This first class to take the program left on a Friday afternoon and returned the following Friday. The "hotel," extremely primitive (for instance, with large dormitories full of double-decker bunks) and located in the mountains north of the city (with playing field, swimming pool, etc.), was completely reserved for the thirty-one students. Experiences with other places where other guests or groups were also lodged were not very good.

The daily activities were divided as follows (this applies to this class; other classes could have slight variations):


Morning: The academic day begins with the morning verse and reading of some drafts written in the previous morning. In general, only a couple of students have their drafts selected for reading during the whole week. This time Sonia was very happy to be able to select drafts from a total of 14 students. Then comes a 1 1/2 hour lecture on Parsifal and related history (see program below) followed by 1 1/2 hour of individual draft writing by students on the lecture's subject; some material was dictated, based upon my wife's experience of the difficulty of each subject. Sonia reads the drafts produced each day, correcting mistakes in content, so the students may copy them in the next day to their notebooks.
Afternoon: 1 1/2 hour painting - students are given a special theme each day, like: landscape with castle, inside of a castle, a fight of knights, a face of some character from the story - it is typical for this age to choose "dark" characters, like those of Kundrie (the messenger of the Grail, whose face is horrible while Parsifal is not yet pure) and Klingsor (the magician who imprisoned four hundred young ladies in his Castle Merveille).

Then comes 1 1/2 hour of copying final drafts into notebooks based upon the drafts written the morning of the previous day (this way the subject is "worked" upon during sleep), which have already been revised by Sonia. In general, students include some decoration in their notebooks, like painting the margins or even each whole sheet, using different colors for the letters etc. A couple of students are chosen each afternoon to work on a collective production of a large book on the legend, with beautiful writings and many paintings that they later give as a gift to a 5th grade class.

Evening
(after dinner):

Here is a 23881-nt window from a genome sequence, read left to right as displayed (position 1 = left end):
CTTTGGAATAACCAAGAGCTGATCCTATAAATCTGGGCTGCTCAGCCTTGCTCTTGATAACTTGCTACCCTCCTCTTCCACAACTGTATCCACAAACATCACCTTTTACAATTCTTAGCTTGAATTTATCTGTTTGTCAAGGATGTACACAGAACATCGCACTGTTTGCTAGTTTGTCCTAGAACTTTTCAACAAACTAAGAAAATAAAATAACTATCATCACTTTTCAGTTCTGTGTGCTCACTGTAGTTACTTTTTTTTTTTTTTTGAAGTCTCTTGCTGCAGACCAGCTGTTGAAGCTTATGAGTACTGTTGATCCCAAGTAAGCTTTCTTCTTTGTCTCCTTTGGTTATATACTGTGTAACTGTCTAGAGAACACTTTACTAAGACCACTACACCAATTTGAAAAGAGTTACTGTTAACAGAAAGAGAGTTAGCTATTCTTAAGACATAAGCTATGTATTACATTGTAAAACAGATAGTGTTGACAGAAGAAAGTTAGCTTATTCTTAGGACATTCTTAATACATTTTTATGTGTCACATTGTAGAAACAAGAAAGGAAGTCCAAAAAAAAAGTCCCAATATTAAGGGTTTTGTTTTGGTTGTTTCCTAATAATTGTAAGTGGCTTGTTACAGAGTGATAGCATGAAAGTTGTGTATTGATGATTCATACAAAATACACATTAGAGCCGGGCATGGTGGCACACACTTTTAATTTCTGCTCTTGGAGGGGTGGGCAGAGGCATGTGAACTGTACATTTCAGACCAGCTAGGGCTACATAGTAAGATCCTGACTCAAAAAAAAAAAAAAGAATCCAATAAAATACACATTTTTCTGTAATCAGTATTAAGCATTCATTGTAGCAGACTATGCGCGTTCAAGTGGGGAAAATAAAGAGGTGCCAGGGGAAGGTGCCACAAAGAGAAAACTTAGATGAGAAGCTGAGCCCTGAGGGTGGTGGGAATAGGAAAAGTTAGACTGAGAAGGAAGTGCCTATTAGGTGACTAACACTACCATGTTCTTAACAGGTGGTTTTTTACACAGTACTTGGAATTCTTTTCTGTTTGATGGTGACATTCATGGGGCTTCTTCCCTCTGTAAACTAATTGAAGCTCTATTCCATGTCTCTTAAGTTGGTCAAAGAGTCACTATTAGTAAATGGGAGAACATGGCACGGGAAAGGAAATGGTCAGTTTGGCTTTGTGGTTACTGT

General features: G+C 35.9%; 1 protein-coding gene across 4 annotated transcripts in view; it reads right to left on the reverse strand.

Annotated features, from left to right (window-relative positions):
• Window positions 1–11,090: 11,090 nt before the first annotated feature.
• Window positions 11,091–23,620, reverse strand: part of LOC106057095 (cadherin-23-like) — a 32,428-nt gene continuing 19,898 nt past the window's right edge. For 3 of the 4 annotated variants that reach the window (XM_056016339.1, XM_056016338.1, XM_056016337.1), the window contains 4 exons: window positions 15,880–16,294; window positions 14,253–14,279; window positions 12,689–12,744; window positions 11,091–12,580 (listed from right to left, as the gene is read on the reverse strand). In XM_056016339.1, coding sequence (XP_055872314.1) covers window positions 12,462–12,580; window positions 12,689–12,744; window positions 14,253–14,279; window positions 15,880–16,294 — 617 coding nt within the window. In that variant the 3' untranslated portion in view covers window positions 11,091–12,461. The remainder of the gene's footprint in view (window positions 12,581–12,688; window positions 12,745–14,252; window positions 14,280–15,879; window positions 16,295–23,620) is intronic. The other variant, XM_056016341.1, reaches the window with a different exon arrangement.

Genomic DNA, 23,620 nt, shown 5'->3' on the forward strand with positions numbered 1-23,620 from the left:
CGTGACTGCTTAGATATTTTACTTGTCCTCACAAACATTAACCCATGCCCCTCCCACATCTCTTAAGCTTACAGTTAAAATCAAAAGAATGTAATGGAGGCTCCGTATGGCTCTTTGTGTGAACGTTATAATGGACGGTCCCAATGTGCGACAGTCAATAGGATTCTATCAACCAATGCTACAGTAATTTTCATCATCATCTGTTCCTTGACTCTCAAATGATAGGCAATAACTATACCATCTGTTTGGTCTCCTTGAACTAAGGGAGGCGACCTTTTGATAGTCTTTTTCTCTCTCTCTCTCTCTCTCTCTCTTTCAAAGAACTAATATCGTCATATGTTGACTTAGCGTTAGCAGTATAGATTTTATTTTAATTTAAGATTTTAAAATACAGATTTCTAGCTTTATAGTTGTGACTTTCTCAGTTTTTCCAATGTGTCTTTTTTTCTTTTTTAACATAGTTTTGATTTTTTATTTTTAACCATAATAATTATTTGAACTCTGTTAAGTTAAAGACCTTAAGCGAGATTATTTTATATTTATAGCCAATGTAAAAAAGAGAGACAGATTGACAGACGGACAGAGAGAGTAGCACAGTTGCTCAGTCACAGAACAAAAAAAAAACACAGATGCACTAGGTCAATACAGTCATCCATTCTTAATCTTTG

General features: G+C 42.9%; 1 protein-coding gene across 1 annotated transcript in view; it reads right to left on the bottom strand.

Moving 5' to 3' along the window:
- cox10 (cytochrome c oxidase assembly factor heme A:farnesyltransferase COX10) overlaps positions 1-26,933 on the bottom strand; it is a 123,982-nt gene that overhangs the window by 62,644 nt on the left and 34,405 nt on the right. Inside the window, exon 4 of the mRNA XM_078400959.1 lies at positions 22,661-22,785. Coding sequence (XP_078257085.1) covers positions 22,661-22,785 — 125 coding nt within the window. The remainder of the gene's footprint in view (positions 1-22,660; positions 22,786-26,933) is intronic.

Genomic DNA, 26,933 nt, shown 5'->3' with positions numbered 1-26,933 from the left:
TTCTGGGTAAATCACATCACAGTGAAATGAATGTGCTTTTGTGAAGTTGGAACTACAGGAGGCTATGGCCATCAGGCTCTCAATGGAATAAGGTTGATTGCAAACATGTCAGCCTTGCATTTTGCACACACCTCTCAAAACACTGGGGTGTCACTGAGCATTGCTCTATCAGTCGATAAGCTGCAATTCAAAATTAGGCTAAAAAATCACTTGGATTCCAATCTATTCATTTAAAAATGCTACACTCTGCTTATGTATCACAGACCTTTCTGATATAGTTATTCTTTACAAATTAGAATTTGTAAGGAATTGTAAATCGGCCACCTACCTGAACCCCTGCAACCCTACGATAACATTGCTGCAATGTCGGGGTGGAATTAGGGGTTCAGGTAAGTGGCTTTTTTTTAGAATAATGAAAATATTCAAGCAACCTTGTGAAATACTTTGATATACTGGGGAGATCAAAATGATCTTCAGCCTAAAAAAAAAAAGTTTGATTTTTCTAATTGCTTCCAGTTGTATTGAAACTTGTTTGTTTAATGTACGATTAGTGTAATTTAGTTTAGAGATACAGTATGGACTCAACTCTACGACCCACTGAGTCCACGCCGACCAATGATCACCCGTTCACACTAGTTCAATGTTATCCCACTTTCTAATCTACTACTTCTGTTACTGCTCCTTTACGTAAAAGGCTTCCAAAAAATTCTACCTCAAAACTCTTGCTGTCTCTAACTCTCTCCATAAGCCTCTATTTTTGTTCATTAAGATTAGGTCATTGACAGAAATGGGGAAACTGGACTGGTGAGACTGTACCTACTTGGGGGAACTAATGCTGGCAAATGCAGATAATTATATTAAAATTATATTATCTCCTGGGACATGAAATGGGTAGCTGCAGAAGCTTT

A special lecture covering other themes (see below).

After lunch time and late afternoon students have time for leisure (resting, swimming, playing ball, walking, etc.). Many continue to work on their notebooks or paintings.

This time the lectures on Parsifal followed this scheme:


Day 1  Literature related to the Grail legend. The legend, excluding Gawain's adventures.
Day 2  Analysis of the structure of Eschenbach's book. Meetings and important happenings in Parsifal's life.
Day 3  Considerations about the legend. Reality and fantasy. Scientific subjects appearing in the book, like Astronomy, Botany, Mineralogy, etc. The symbol of the sword. The differences between Arthur's and the Grail's communities.
Day 4  The symbols of spear and Grail.
Day 5  Historic movements related to the Grail: Essenes, Manicheans, Bogomils, Cathars, the Orders of the Temple (Templars) and of the Christ (in Portugal). Masonry. The history of the Grail temple (Albrecht von Scharfenberg, 1270) and esoteric Christianity from 14th century up to Rudolf Steiner (this greatly impresses the students).
Day 6  The meaning of some names which appear in the legend. The meaning of Parsifal's path.

The evening lectures had the following themes:

1. The Middle Ages life, mainly in the castles, knighthood, bards, customs. (This was given in their first evening, after arrival and dinner, and is a preparation for the main lectures.)
2. The threefold human being.
3. Child evolution and the seven-year periods.
4. The arts curriculum in a Waldorf school as a function of the child's/young person's evolution (this one was given by the arts teacher).
5. Gawain's story.
6. Slide projection of landscapes of Brittany, the Cathar castles, Arab buildings in Spain (this was given by a teacher who had visited intensively those regions).